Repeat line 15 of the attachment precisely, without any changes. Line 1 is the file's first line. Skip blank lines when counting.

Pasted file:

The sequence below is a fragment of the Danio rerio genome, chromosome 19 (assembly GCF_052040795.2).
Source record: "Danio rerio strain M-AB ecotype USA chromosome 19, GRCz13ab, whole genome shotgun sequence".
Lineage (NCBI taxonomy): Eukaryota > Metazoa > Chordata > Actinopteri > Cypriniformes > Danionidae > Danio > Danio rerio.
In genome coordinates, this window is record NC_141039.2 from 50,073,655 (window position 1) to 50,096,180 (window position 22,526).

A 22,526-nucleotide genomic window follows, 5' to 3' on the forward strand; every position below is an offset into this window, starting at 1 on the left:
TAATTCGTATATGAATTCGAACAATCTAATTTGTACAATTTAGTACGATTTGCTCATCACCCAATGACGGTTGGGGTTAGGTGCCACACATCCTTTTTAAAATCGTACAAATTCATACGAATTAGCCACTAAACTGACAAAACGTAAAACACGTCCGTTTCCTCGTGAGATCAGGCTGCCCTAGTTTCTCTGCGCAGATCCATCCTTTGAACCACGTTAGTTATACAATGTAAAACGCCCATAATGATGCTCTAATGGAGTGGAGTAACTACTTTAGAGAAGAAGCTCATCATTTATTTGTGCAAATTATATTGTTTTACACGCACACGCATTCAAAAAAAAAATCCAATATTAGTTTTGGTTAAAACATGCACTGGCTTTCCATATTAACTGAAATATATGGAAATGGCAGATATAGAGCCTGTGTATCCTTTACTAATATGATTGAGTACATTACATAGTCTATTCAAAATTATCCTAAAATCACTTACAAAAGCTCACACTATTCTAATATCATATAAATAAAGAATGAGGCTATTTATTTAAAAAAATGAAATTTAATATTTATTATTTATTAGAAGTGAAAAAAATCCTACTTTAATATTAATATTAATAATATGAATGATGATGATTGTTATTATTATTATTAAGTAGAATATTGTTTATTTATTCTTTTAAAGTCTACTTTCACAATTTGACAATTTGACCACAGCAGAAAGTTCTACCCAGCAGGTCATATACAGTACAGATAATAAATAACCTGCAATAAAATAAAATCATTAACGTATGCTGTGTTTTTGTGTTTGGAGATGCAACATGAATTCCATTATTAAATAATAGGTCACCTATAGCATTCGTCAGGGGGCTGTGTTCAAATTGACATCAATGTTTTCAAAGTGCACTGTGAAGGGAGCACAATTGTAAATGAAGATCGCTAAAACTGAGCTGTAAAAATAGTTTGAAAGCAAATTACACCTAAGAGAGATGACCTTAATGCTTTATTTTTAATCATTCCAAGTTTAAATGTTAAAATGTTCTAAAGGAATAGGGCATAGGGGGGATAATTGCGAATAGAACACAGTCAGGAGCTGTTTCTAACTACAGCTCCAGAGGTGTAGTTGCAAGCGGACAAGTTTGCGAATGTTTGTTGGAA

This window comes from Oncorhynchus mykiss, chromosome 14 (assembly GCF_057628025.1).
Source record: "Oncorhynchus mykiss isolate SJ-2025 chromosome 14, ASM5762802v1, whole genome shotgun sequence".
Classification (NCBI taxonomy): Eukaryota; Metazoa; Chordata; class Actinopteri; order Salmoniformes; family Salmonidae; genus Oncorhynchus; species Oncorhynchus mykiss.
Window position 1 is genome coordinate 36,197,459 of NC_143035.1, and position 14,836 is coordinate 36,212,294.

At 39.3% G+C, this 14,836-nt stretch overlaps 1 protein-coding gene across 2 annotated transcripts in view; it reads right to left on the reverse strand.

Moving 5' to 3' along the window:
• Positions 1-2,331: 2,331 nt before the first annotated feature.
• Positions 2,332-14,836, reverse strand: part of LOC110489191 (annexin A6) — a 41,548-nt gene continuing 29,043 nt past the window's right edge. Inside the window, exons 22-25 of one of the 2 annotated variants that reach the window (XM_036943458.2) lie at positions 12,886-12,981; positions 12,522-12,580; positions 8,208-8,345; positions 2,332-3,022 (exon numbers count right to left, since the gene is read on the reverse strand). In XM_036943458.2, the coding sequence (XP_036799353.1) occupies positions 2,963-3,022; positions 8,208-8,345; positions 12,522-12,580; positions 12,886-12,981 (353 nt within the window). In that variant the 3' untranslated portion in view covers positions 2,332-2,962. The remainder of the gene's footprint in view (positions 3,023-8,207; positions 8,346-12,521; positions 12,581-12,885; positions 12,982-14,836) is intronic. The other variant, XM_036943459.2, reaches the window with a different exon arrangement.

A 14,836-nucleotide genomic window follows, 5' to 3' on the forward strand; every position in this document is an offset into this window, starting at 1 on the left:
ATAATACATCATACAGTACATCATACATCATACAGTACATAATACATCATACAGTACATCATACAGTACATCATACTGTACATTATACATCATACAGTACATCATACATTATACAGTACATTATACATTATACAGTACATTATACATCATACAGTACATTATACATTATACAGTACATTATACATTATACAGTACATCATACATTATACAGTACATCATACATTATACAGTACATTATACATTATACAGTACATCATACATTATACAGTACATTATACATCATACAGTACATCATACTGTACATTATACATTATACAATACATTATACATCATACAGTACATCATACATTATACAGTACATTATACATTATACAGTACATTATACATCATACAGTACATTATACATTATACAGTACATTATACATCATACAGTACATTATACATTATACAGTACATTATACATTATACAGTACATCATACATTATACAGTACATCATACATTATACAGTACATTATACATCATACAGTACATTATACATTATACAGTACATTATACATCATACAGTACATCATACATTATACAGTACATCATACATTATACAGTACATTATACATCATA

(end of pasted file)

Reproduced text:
A 14,836-nucleotide genomic window follows, 5' to 3' on the forward strand; every position in this document is an offset into this window, starting at 1 on the left: